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Breaking Terrestrial Boundaries: Billionaires in Space
2020 will be a remarkable year for the US in Space. If all things go as planned, we will finally be able to bring our own astronauts to the International Space Station (ISS). We have, for the first time, a publicly traded space tourism company (Virgin Galactic (NYSE:SPCE)). The federal government has felt that space is such a critical military theater that it created the US Space Force, a space focused branch of the military. The dawn of the “mega constellation” has begun with the first 300 of what will be thousands of satellites launched by SpaceX to support the space-based internet business called Starlink. It is no longer one “Space Race” but rather a mini Olympics with competitors across a global stage in many events all trying to stake a claim in the space frontier.
One of the more interesting competitions evolving in the US is not what you may think. It is not the long history of our government competing on the global stage with our adversaries, Russia and China but rather 3 billionaires who have been driving huge advancements in technology and affordability. Jeff Bezos, Elon Musk and Richard Branson are competing in a “race to the bottom”. Lowest cost, safe, reliable access to space will drive the space economy of the future.
Getting to space cheaply and reliably is just plain hard. These guys have been at this game for many years and have poured billions of dollars into developing engines, systems and technology. They test, fail, test, fail over and over again until they get it right. These business models are now at a point of commercial viability and can offer their services to the world.
Jeff Bezos started Blue Origin in 2000 with the mission of building a road to space. It is really an extension of the Amazon model beyond our atmosphere. He is the sole shareholder and has dedicated $1 billion per year to the effort. Blue has 3 programs: New Sheppard which is a reusable rocket that will take payloads and ultimately passengers on suborbital flights; New Glenn, a reusable orbital vehicle; and, New Moon, a flexible lunar lander.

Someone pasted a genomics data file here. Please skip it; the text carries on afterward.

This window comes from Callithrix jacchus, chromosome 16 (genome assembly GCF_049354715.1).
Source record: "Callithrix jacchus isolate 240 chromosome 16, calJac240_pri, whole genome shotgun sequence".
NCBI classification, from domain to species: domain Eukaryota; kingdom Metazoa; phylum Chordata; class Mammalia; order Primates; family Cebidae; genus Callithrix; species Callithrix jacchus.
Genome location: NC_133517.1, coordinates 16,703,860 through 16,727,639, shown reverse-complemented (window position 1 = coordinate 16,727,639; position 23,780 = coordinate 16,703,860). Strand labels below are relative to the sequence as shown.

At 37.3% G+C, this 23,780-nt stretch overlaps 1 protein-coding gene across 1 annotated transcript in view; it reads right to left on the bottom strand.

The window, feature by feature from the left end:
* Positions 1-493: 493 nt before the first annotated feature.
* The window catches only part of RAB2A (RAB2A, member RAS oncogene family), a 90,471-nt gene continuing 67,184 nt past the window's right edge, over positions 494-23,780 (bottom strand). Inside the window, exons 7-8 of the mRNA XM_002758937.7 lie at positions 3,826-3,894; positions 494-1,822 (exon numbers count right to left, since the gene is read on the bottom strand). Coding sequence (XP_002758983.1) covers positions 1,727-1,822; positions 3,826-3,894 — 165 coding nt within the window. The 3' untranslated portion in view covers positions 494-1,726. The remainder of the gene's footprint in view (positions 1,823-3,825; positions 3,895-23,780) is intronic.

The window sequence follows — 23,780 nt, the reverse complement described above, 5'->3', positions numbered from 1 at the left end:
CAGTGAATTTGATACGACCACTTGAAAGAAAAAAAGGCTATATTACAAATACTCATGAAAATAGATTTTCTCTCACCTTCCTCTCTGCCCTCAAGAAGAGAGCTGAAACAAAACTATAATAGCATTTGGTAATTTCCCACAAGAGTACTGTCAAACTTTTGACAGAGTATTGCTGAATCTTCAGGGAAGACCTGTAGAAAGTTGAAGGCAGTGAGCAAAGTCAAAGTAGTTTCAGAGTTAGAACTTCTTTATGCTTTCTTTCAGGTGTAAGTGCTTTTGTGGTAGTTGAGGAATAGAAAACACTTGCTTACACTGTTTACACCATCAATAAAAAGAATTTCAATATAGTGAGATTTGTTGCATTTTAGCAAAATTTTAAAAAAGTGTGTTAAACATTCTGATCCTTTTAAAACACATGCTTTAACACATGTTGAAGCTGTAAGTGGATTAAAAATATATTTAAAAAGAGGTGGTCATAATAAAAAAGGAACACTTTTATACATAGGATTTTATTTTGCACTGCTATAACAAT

Elon Musk started SpaceX in 2002 and it has rapidly developed into a leading reusable workhorse for the satellite industry. It has also completed its 20th resupply mission to the ISS successfully docking on Monday 3/9/20. SpaceX has bold objectives first by going to the moon with its Starship vehicle and ultimately using the moon as a first stop to Mars.
Virgin Galactic/Virgin Orbit
Richard Branson founded Virgin Galactic in 2004 funding much of the $1 Billion in development costs himself personally. Branson will be the first space tourism operator bringing passengers to suborbital space on the first “Spaceline” company. You will need $1,000 refundable deposit and need to qualify but for a mere $250,000 you can join the 600 people already signed up for a 2.5-hour flight that includes 6 minutes of weightlessness and a spectacular view of Earth.
The conclusion is that for all the rhetoric and criticism of billionaires in our society today, these 3 individuals have done more to advance technology and cheap access to space than any of our government backed programs since the glory days of Apollo. They do it faster, cheaper and better. The ultimate contributions to humanity will no doubt be both good and bad as we move through the growing pains of getting beyond our terrestrial boundaries. It is clear the industry is picking up momentum with what is approximately a $400B space economy today to what could be over $1 Trillion by 2040. That is a big pie and Long Island business should try to take as big a slice as possible.